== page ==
Even before the passage of Amendment 64, which allows adults age 21 and over to use and possess small amounts of marijuana, law-enforcement agencies have campaigned against driving under the influence of drugs, even though, from a statistical standpoint, alcohol-related DUIs dwarf pot-related ones.
This weekend, Arvada's Keith Kilbey became a part of the debate after crashing into Colorado State Patrol vehicles investigating an earlier crash. Photos and details about the incident and more below.
Just prior to 9 p.m. on Saturday, January 11, according to the CSP, two troopers were investigating a crash on the ramp from I-76 to northbound I-25. In an effort to do so safely, they'd positioned their vehicles -- a Ford Crown Victoria and a Dodge Charger -- in a manner intended to block the left lane of the ramp.
The emergency lights on the rides were activated, so presumably they should have been easy to see. But somehow, Kilbey, 23, who was behind the wheel of a Chevrolet truck, didn't notice them. He allegedly smacked into the Crown Vic, pushing it into the Charger.
Here's one CSP photo from the scene....
...and one more:
Shortly thereafter, says CSP spokesman Officer Nate Reid, Kilbey was arrested on suspicion of driving under the influence of drugs -- namely, marijuana.
"Suspicion" is the key word here, since blood test results for THC take much longer to process than those involving alcohol.
Neither of the troopers at the scene were injured, unlike a trooper in Gilpin County back on January 4, who had to be hospitalized after his car was hit by an SUV piloted by Westminster's David Kaai in a wreck that wasn't weed-related.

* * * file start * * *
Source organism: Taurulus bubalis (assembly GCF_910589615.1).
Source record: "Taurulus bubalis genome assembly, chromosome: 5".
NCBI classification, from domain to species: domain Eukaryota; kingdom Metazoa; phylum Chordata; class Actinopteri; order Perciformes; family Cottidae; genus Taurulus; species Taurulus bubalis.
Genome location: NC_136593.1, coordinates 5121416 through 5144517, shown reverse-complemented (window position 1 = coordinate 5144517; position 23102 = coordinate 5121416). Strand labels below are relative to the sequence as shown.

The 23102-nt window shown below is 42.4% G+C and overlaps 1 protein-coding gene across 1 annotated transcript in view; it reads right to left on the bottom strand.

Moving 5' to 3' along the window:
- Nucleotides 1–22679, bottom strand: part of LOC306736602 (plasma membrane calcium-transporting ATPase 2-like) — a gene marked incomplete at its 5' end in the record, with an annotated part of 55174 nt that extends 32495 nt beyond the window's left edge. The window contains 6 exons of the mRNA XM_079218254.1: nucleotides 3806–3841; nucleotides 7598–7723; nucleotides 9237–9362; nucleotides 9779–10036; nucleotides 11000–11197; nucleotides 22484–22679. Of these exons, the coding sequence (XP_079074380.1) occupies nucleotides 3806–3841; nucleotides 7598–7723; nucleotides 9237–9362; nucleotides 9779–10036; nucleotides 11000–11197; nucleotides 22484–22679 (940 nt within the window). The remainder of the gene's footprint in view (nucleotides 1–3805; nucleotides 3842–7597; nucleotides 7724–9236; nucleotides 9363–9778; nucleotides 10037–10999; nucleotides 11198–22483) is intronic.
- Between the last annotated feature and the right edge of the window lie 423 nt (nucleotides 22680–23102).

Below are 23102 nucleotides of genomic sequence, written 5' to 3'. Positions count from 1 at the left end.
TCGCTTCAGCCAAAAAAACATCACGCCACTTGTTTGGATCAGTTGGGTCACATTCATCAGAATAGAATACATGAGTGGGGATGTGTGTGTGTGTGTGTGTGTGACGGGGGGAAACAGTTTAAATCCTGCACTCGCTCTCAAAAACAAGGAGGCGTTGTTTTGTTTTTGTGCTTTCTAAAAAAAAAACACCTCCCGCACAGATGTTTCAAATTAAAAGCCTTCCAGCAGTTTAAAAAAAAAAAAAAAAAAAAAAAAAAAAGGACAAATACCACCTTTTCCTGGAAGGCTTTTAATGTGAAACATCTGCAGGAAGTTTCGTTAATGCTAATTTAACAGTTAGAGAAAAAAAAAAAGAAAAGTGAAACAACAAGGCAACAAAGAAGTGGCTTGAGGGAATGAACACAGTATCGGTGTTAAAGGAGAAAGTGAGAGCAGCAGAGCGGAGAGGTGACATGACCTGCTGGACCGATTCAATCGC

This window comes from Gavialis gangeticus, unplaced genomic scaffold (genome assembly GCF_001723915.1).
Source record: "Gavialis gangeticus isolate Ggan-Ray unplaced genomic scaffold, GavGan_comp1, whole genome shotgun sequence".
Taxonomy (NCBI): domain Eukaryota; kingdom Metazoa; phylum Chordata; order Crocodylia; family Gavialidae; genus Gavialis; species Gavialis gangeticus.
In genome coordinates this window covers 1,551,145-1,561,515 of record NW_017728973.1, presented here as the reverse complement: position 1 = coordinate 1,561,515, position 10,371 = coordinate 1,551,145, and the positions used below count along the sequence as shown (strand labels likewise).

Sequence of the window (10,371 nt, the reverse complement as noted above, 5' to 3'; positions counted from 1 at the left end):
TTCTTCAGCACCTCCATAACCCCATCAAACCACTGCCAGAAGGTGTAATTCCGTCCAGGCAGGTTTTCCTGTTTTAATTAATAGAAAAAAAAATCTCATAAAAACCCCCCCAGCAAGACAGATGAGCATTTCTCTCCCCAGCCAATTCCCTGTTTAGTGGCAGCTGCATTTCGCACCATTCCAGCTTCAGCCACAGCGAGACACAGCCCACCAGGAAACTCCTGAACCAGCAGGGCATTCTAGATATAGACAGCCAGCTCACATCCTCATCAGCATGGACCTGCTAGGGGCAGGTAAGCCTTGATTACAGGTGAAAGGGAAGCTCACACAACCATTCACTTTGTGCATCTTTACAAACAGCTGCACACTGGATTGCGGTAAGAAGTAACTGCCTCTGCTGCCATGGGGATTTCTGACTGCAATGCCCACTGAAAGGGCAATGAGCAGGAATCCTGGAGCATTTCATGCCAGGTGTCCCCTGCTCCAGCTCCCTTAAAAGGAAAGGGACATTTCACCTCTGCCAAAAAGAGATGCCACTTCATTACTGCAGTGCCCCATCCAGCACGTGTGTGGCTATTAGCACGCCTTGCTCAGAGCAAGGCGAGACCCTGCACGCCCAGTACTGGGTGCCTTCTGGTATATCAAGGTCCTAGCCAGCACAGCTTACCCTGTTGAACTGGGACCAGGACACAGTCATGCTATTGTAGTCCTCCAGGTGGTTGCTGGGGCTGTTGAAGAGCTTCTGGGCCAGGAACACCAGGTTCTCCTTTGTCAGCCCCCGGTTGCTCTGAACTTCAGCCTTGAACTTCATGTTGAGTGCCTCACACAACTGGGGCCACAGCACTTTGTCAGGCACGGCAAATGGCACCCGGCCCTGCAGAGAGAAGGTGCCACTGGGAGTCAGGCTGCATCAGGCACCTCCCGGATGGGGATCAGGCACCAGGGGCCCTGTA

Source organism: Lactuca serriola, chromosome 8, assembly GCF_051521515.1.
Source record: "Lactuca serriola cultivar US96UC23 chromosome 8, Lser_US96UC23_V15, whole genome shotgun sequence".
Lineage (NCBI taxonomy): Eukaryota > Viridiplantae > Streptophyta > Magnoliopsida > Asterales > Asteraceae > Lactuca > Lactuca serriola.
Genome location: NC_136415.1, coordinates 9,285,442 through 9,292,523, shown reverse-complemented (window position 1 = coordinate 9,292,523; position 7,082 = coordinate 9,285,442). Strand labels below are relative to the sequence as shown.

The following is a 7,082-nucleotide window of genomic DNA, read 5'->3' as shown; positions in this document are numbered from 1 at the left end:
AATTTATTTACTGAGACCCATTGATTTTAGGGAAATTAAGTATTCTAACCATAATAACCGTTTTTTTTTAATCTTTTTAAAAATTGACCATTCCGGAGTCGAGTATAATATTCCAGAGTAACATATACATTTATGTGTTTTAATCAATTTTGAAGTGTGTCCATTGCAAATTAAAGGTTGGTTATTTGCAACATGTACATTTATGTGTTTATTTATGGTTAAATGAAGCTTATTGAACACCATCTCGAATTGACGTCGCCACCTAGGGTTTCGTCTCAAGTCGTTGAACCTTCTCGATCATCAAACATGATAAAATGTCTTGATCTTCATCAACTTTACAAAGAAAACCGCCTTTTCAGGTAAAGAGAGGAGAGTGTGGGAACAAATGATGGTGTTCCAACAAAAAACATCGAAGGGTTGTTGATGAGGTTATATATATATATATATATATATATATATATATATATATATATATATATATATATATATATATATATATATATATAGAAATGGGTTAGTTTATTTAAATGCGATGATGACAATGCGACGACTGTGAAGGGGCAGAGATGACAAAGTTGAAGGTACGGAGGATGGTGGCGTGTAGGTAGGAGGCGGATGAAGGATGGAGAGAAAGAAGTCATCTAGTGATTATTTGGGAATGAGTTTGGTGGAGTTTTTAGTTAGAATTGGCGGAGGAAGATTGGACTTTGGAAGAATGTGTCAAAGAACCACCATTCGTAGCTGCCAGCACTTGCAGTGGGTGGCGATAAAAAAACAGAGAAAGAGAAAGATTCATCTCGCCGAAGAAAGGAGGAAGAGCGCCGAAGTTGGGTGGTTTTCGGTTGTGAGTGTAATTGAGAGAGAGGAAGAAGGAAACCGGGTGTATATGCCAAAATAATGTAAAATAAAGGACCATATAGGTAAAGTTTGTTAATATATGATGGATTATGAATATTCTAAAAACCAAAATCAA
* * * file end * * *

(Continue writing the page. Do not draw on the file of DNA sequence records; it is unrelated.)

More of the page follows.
Still, spokesman Reid is worried that more wipe-outs of the sort that took place on Saturday could be in the offing if people insist on driving high.
"Everybody knows that driving under the influence is illegal," he says. "And just like alcohol is legal when it's used away from a vehicle and away from driving, marijuana is now legal away from driving, too. But when you mix the two, it can be dangerous.
"Luckily, no one was hurt this time. But there are people who have been injured in the past and will be injured in the future because of this."
In Reid's view, those who driving after trying marijuana for the first time, or the first time in a long while, are a particular concern.
"If people who maybe aren't used to what marijuana does to them use it and then get in their car, it can turn out badly," he allows. "Just because you feel okay, it can still have an effect on the way you drive. And if you put yourself behind a 3,000 pound vehicle after you ingest something when you don't know the effect on your body, it can be very dangerous."
And not just for the marijuana user.
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"Our troopers and a lot of other emergency personnel work on the highways," he says. "So if someone's not paying attention and their ability to operate a vehicle is adjusted by marijuana or alcohol, that puts people at risk who are trying to get us back on the road -- tow-truck drivers, sheriffs deputies, and regular citizens, too."
Send your story tips to the author, Michael Roberts.
More from our News archive circa August 2011: "Drug enforcement checkpoint on I-25: Five tickets, two arrests out of 32 stops."